TREND: In April, Mexico maintained its position as the US’s largest trade partner for the third month in a row and broke an all-time high for April in any given year. Both US exports to Mexico and US imports from Mexico grew this month compared to April 2020 by 80.07% and 103.28%, respectively, averaging 93.03% in total flows. However, Mexican trade with the US contracted by 3.82% compared to last month. Mexico kept its total trade percentage while Canada and China contracted by 0.1% and 0.3%, respectively. Since February, US trade with China has continued to contract, which has benefited both Mexico and Canada.
• Mexico’s bilateral exports and imports with the US have decreased month-to-month for the first time in 2021, contracting 3.82% compared to March 2021. US imports from Mexico contracted 3.66%, while US exports to Mexico decreased by 4.04%. However, trade flows improved compared to April 2020, when the pandemic hit business the hardest last year. Both of these are all-time highs for April in any given year over the previous ten years.
• Total US-Mexico bilateral trade has started its projected growth during the second quarter -compared to last year-, as business contracted by more than 50% between March and May of last year.
US-Mexico total trade 2021 (millions USD)
• This month, Mexico is still the top trade partner of the US and Canada the second. Total US-Mexico trade in 2021 equals US $208.6 billion or 14.8% of total US trade, which is still greater than Canada ($203.8 billion) and China ($197.5 billion). Canada has kept its position this month as the second-largest trade partner, keeping China in third place. The top 5 US trade partners are 1. Mexico, 2. Canada, 3. China, 4. Japan, and 5. Germany.
• As of April 2021, Mexico again lost its participation as a top export destination for US products compared to February 2020, from 16.1% to 15.8%. Canada’s participation as the leading importer of US goods stayed the same at 17.7%. US exports to China continued to decrease for the third month in a row from 8.8% in February to 8.5%. As a result, both China’s and Canada’s percent of total exports are lower than 2020.
• US imports from China contracted again in April, after a slight recovery in March. China is still the top source of US imports (17.5% of total). However, its position decreased by 0.3% compared to last month. Mexico (14.1%) remained the same while Canada (12.4%) contracted by one percentage point. The US increased its imports from other countries while decreasing its imports from China. China’s market share in the US has continued to contract significantly from 19.1% in January to 17.% in April.
• In April 2021, half of the US import categories from Mexico contracted compared to March 2021. The three categories that improved the most were: (i) Vegetable products (22.59%), (ii) Mineral products (11.38%), and base metals (27.61%). In addition, the top 5 US imports from Mexico with the most growth this year compared to 2020 changed this month: (i) cotton, (ii)ships, boats, and floating structures, (iii) food industry residues & waste (iv) albuminoidal substitute, modified starch; and gue enzymes (v) tobacco and manufactured tobacco substitutes.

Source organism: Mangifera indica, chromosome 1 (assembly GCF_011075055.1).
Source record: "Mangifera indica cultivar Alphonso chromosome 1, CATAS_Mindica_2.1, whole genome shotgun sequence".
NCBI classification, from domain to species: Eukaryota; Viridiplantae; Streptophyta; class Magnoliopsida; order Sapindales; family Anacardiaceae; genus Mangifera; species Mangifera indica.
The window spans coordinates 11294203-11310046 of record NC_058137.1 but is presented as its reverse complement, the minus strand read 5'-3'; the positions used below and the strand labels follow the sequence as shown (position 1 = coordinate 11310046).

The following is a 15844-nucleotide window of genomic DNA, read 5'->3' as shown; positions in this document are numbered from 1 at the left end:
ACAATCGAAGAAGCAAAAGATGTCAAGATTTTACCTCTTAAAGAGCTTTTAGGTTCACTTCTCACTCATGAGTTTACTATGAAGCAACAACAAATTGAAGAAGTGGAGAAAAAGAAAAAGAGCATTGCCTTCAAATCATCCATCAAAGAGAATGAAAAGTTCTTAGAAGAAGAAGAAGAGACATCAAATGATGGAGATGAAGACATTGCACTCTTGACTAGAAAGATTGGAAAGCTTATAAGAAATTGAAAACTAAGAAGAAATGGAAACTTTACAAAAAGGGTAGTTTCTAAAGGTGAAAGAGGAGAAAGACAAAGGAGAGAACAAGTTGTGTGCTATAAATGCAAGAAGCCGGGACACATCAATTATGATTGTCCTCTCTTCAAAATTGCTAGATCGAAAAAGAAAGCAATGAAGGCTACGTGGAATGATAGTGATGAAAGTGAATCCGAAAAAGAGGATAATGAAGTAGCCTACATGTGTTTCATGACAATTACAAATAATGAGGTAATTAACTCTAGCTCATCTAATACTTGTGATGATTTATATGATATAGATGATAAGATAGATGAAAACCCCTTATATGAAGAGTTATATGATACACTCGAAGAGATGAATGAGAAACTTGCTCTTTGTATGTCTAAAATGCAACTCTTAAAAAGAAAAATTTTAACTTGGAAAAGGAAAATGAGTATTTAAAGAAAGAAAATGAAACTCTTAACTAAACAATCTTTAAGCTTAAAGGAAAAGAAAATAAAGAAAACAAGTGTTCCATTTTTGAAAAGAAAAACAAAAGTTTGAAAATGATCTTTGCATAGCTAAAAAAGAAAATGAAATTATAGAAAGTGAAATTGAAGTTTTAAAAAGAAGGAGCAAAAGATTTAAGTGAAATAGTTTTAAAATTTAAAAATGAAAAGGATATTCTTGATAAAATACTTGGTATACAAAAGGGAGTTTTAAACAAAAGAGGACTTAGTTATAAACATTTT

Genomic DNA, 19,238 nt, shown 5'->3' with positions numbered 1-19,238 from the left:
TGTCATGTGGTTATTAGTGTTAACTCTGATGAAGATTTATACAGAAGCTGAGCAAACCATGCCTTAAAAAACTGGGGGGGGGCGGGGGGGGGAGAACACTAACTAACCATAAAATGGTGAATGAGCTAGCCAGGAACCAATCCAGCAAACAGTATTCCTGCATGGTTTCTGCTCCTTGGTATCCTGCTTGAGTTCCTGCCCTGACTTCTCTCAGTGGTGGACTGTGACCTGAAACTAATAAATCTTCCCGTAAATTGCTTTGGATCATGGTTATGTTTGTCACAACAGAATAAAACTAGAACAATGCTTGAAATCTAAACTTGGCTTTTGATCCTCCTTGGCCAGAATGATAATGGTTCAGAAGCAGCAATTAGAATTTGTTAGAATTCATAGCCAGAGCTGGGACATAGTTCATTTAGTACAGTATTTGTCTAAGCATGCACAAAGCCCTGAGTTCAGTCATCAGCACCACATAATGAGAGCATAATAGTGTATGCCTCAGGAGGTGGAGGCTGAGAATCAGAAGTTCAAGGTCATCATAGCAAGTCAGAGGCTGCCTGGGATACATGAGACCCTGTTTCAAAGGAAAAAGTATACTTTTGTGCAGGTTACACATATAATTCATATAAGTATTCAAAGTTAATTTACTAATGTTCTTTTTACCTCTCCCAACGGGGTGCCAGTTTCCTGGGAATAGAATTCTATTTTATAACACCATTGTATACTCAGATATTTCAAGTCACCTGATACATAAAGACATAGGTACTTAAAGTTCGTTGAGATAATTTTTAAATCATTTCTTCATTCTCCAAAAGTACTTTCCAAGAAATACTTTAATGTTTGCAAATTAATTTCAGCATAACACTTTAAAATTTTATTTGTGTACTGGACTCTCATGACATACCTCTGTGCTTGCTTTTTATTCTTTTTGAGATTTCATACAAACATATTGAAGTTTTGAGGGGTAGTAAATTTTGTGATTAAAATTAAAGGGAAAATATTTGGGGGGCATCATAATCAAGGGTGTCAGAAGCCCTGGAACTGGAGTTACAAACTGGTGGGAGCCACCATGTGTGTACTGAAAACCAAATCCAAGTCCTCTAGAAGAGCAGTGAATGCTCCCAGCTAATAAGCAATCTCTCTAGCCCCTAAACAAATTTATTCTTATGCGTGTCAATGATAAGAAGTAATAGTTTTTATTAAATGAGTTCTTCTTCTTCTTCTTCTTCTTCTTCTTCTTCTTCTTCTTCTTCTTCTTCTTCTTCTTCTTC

• During the same period, half of US export categories to Mexico also grew. The three types of products with the most growth compared to March 2021 were: (i) works of art and antiques (269.29%), (ii) precious stones, metals, pearls & coins (37.48%), (iii) raw hides, skins, leathers & furs (16.44%). The top 5 US exports to Mexico compared to 2020 were (i) fur skins and artificial fur, (ii) ships, boats, and floating structures, (iii) live animals, (iv) umbrellas, walking sticks, riding crops, (v) fertilizers,It is important to note that both of these categories measure percent growth rather than total monetary value change.
TAKEAWAY: As Mexico’s election cycle has come to an end, Mexico is still the US’ largest trade partner and most likely will stay this way in the short term considering President Biden’s policies and trade tensions with China. Canada also kept its position as the second-largest trade partner, keeping China at a close third. Although US-Mexico trade contracted marginally compared to last month, it still represents a record high for any year in April and a growth of almost 100% compared to the previous year. In the next three months, we expect trade growth of over 100% compared to last year as the pandemic hit the hardest between March and June 2020. In addition, the donation of American Johnson & Johnson vaccines applied in the Mexican border cities will help shorten the time to reopen the border, which will have a positive impact on tourism recovery at the border and even further trade growth in the coming months.
* Spotlight by José Burnes, AmCham/Mexico’s Trade & Investment Center Manager. The American Chamber of Commerce of Mexico (AmCham/Mexico) seeks to facilitate commercial integration between Mexico and the US, build a favorable business environment, and contribute with proposals to consolidate Mexico’s competitiveness and development as a top destination for American investment. By connecting companies and sharing trends and market intelligence, its Trade & Investment Center boosts cross-border business. Twitter: @amchammexico